WILLIAMS: The relationship is what I loved the most. What brought me to the project was the relationship between Hap and Leonard. I loved the diversity and the two different worlds in which they live in. It’s really beautiful. We have a real friendship, James [Purefoy] and I, so I know that that translates into Hap and Leonard’s world. You couldn’t pay for this. Me, him and his wife have sat down, many nights, over a bottle of wine, just kickin’ it about life. He and I are both so opinionated. He feels comfortable enough to have comments about the black experience to me, and know that I won’t judge him or feel offended. I can tell him to go fuck his British self off, and he won’t get mad or offended. We have that relationship and that type of honesty with each other, and it really makes for a great working experience with him.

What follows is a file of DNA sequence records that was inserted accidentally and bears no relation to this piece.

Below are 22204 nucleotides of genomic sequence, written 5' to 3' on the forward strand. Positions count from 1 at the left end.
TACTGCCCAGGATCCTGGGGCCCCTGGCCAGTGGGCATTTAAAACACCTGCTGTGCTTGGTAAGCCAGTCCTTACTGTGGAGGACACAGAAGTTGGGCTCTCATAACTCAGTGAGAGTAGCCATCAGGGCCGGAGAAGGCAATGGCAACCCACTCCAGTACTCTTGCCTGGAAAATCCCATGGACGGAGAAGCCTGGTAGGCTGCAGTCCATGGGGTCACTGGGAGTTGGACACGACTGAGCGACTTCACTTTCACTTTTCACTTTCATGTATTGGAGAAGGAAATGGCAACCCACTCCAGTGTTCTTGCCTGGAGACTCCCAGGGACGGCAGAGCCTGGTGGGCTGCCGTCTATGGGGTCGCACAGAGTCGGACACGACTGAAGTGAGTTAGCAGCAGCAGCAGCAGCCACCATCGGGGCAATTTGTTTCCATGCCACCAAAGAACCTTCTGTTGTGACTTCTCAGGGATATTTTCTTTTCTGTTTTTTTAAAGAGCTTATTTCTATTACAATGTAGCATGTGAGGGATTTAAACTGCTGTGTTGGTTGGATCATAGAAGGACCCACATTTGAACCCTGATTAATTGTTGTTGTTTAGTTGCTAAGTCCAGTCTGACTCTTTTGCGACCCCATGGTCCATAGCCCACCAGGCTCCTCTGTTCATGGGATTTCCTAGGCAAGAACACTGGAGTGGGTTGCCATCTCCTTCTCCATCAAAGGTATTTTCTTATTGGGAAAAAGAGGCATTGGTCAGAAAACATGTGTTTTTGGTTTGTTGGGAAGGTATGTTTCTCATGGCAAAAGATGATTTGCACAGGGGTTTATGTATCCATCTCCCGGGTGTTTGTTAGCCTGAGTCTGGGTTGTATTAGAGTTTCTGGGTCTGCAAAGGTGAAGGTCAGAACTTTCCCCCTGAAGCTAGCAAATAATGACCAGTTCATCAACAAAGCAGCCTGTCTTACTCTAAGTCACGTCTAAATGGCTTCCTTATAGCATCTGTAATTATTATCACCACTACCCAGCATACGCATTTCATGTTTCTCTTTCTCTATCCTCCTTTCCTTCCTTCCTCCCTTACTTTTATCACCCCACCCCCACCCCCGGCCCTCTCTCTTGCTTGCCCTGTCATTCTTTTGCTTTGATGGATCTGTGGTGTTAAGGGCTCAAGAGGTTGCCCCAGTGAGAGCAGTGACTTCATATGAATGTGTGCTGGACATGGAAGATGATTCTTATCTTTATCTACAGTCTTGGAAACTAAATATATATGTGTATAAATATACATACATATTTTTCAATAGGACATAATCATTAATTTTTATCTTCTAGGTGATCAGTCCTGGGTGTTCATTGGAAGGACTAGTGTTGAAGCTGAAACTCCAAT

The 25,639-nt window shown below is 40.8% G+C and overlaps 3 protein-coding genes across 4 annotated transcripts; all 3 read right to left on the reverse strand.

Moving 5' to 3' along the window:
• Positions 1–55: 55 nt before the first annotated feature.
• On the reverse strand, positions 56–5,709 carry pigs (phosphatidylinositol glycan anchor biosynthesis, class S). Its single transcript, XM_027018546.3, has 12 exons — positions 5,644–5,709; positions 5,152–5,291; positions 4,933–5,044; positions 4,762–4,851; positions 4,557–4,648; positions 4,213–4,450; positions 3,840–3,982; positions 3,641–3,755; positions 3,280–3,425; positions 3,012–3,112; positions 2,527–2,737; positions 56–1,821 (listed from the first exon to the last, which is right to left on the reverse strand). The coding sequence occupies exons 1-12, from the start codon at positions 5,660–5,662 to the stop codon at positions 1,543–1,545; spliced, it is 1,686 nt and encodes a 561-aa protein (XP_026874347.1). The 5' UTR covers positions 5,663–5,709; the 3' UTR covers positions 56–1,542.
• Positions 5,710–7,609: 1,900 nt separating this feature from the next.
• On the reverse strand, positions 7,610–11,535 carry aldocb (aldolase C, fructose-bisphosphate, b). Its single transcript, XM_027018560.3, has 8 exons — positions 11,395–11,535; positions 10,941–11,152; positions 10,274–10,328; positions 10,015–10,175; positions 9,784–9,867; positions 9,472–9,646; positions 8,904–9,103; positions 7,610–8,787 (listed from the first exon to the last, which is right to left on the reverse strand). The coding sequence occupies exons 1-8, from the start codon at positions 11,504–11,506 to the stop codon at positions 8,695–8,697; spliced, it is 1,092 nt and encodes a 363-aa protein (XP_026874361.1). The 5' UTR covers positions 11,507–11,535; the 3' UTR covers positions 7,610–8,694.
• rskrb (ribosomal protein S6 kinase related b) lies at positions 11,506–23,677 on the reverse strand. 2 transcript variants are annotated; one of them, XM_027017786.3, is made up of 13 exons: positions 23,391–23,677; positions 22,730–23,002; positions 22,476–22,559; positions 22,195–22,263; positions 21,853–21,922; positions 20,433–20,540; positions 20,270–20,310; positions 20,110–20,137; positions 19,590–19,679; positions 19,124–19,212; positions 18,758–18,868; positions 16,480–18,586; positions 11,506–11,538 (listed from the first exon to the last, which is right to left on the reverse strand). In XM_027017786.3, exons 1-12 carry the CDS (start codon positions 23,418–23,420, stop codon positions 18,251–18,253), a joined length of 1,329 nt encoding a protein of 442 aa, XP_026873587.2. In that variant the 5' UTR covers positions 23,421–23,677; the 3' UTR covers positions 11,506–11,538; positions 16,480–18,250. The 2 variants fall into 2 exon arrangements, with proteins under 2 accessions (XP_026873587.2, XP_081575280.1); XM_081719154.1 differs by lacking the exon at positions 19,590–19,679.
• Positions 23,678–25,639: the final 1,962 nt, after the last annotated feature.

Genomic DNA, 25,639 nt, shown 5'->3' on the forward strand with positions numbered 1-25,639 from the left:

James Purefoy told me that he could see this show going for seven seasons. Would you be up for continuing this?
WILLIAMS: You know what? There are worse things in life to be attached to. I love James. It’s in Atlanta, and we shoot during the fourth quarter of the year, so the weather is great. It’s good Christmas money. I’m telling good stories with someone who I admire. Life could be worse. Atlanta has got great people and great food. It could be a whole lot worse, at this stage in the game.
This show has some big moments of drama, but it also has a great sense of humor to it, with some great supporting characters, in such an interesting world.
WILLIAMS: It’s a lot of fun. It’s an out there world. I’m glad you find it interesting, but it’s out there. It’s definitely unique. It’s very unexpected and fresh. For me, the best experience is to get to watch all of these different actors that come to the different seasons and bring these A-game performances. I’m just like, “Wow, can you do that again, so that I can take notes? How did you do that?!” That’s the greatest joy, in doing a show like this. I get to watch all of these thespians come rip it a new asshole.